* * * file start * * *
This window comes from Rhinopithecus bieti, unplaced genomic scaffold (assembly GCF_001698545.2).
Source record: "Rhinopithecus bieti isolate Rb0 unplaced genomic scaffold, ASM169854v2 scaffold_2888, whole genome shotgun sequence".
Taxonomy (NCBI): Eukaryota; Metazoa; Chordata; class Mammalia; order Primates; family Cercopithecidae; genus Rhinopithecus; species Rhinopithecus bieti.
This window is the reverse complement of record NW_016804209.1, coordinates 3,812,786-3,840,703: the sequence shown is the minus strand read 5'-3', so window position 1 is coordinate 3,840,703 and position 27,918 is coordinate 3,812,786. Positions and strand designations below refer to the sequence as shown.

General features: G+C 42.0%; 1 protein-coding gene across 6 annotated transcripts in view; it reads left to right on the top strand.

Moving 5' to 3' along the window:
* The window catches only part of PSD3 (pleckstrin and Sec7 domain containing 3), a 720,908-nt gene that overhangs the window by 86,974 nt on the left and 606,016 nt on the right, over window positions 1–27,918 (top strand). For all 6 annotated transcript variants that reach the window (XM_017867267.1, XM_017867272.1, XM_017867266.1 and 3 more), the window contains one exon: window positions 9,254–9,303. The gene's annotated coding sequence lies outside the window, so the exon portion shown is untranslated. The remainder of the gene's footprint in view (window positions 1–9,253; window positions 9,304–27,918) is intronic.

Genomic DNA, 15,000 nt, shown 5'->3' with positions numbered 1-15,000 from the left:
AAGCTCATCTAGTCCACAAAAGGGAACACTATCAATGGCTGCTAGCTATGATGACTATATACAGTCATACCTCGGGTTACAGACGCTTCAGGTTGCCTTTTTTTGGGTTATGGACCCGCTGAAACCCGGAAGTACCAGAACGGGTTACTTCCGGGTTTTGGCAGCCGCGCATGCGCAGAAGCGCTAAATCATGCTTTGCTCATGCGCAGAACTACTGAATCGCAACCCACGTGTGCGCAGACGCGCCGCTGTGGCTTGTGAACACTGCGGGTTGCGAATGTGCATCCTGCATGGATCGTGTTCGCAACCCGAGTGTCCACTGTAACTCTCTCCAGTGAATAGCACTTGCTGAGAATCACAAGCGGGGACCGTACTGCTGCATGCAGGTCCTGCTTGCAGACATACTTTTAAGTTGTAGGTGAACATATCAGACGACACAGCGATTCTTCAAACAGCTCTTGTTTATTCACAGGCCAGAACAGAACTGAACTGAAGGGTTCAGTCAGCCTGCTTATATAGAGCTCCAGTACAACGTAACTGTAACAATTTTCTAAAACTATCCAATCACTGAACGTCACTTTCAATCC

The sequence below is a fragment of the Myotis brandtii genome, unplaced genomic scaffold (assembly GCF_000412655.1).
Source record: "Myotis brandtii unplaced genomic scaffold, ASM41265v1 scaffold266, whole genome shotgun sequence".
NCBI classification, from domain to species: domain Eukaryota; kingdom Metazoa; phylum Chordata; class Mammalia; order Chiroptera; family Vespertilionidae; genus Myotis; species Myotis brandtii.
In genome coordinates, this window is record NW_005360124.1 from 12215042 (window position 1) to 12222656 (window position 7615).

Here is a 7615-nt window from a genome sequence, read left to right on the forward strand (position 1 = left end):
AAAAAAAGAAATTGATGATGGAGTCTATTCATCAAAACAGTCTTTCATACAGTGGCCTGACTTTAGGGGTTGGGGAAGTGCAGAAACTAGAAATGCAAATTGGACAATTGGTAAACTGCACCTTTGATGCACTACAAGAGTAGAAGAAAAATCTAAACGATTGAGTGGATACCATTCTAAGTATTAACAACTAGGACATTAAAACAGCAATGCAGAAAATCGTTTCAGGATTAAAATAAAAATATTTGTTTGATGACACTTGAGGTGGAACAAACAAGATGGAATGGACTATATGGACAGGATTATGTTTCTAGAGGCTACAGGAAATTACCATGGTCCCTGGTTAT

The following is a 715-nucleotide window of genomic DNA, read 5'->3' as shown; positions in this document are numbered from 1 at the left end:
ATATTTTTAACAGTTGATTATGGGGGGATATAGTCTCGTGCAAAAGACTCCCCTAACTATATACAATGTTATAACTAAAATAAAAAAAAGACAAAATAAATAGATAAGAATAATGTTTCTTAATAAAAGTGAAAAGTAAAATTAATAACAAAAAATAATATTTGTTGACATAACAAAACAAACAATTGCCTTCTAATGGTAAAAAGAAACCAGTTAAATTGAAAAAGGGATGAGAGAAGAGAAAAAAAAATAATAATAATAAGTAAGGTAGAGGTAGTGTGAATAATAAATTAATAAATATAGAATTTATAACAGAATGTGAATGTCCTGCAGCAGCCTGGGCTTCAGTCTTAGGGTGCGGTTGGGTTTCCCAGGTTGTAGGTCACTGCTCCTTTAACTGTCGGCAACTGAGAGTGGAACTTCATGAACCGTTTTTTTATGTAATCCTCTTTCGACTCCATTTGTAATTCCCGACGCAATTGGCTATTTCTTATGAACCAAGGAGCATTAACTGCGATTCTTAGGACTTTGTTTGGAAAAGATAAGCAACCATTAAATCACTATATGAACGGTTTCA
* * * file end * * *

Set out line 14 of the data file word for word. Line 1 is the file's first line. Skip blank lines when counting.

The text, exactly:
Here is a 7615-nt window from a genome sequence, read left to right on the forward strand (position 1 = left end):